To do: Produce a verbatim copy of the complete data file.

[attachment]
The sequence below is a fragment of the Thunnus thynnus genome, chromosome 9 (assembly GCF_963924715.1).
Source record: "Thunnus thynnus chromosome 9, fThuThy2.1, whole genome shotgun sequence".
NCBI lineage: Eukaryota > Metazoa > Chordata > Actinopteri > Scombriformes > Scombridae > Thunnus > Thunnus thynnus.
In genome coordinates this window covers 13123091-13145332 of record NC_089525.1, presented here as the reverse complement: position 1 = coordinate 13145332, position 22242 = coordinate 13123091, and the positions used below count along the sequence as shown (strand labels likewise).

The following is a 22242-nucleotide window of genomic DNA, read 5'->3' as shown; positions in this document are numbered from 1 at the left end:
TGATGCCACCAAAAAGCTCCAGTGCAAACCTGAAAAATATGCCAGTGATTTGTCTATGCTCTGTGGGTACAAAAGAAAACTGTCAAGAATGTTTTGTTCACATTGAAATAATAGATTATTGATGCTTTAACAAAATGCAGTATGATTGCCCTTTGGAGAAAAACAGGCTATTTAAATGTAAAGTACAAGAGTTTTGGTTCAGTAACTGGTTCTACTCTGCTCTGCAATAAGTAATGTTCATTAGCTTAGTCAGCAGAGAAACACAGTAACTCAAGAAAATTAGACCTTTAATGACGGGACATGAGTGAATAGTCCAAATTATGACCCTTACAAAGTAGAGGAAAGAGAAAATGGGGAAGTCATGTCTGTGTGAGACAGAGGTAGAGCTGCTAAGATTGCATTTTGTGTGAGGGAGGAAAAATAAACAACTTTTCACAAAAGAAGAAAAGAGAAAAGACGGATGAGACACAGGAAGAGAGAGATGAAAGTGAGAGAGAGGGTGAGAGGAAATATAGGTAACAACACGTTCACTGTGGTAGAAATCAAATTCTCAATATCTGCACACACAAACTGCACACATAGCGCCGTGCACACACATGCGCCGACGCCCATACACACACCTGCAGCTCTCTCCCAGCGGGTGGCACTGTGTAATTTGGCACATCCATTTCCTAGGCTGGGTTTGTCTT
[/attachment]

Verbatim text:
The sequence below is a fragment of the Thunnus thynnus genome, chromosome 9 (assembly GCF_963924715.1).
Source record: "Thunnus thynnus chromosome 9, fThuThy2.1, whole genome shotgun sequence".
NCBI lineage: Eukaryota > Metazoa > Chordata > Actinopteri > Scombriformes > Scombridae > Thunnus > Thunnus thynnus.
In genome coordinates this window covers 13123091-13145332 of record NC_089525.1, presented here as the reverse complement: position 1 = coordinate 13145332, position 22242 = coordinate 13123091, and the positions used below count along the sequence as shown (strand labels likewise).

The following is a 22242-nucleotide window of genomic DNA, read 5'->3' as shown; positions in this document are numbered from 1 at the left end:
TGATGCCACCAAAAAGCTCCAGTGCAAACCTGAAAAATATGCCAGTGATTTGTCTATGCTCTGTGGGTACAAAAGAAAACTGTCAAGAATGTTTTGTTCACATTGAAATAATAGATTATTGATGCTTTAACAAAATGCAGTATGATTGCCCTTTGGAGAAAAACAGGCTATTTAAATGTAAAGTACAAGAGTTTTGGTTCAGTAACTGGTTCTACTCTGCTCTGCAATAAGTAATGTTCATTAGCTTAGTCAGCAGAGAAACACAGTAACTCAAGAAAATTAGACCTTTAATGACGGGACATGAGTGAATAGTCCAAATTATGACCCTTACAAAGTAGAGGAAAGAGAAAATGGGGAAGTCATGTCTGTGTGAGACAGAGGTAGAGCTGCTAAGATTGCATTTTGTGTGAGGGAGGAAAAATAAACAACTTTTCACAAAAGAAGAAAAGAGAAAAGACGGATGAGACACAGGAAGAGAGAGATGAAAGTGAGAGAGAGGGTGAGAGGAAATATAGGTAACAACACGTTCACTGTGGTAGAAATCAAATTCTCAATATCTGCACACACAAACTGCACACATAGCGCCGTGCACACACATGCGCCGACGCCCATACACACACCTGCAGCTCTCTCCCAGCGGGTGGCACTGTGTAATTTGGCACATCCATTTCCTAGGCTGGGTTTGTCTT